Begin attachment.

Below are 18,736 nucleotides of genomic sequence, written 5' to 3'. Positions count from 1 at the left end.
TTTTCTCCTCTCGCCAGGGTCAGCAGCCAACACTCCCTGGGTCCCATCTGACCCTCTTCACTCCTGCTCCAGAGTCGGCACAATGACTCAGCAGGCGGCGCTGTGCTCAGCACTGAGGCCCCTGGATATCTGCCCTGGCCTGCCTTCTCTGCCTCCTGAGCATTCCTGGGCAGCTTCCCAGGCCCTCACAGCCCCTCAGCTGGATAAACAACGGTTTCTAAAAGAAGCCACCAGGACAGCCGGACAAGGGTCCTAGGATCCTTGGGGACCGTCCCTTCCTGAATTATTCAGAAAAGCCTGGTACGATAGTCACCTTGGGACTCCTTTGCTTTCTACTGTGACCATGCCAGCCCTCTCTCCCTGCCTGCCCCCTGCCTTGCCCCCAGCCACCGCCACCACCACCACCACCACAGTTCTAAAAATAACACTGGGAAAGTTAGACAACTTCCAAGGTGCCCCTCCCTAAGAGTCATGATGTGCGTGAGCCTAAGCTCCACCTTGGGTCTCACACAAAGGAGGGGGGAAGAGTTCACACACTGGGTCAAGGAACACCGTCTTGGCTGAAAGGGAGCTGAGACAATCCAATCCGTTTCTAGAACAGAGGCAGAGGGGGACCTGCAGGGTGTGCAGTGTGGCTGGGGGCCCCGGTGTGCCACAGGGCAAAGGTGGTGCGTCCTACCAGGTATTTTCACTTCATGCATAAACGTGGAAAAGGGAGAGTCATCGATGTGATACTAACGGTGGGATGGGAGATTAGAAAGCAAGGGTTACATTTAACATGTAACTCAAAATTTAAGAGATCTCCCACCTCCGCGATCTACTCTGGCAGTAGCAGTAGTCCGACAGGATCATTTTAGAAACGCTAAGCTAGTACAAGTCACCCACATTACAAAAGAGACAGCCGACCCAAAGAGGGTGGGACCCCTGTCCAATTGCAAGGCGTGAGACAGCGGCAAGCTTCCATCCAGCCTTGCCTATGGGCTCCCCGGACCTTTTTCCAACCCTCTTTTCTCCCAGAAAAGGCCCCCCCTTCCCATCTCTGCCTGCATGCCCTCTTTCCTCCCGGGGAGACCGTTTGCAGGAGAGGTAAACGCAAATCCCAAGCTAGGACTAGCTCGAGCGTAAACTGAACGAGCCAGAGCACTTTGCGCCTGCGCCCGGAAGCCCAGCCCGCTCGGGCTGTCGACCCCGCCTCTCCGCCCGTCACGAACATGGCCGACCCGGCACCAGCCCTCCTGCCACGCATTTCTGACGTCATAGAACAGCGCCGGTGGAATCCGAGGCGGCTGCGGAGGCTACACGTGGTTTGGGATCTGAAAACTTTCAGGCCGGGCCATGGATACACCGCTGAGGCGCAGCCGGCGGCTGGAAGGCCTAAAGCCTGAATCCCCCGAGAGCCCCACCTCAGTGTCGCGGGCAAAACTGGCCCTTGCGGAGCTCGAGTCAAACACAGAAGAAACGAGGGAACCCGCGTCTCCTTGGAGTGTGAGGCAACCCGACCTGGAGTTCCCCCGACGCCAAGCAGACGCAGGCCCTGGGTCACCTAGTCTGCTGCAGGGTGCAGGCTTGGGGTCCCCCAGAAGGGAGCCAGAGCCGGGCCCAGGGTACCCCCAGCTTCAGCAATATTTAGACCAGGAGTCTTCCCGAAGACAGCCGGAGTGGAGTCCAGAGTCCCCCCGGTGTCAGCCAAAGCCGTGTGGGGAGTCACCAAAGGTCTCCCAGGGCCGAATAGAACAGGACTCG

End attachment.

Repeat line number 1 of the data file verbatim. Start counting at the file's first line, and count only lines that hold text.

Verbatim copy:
Below are 18,736 nucleotides of genomic sequence, written 5' to 3'. Positions count from 1 at the left end.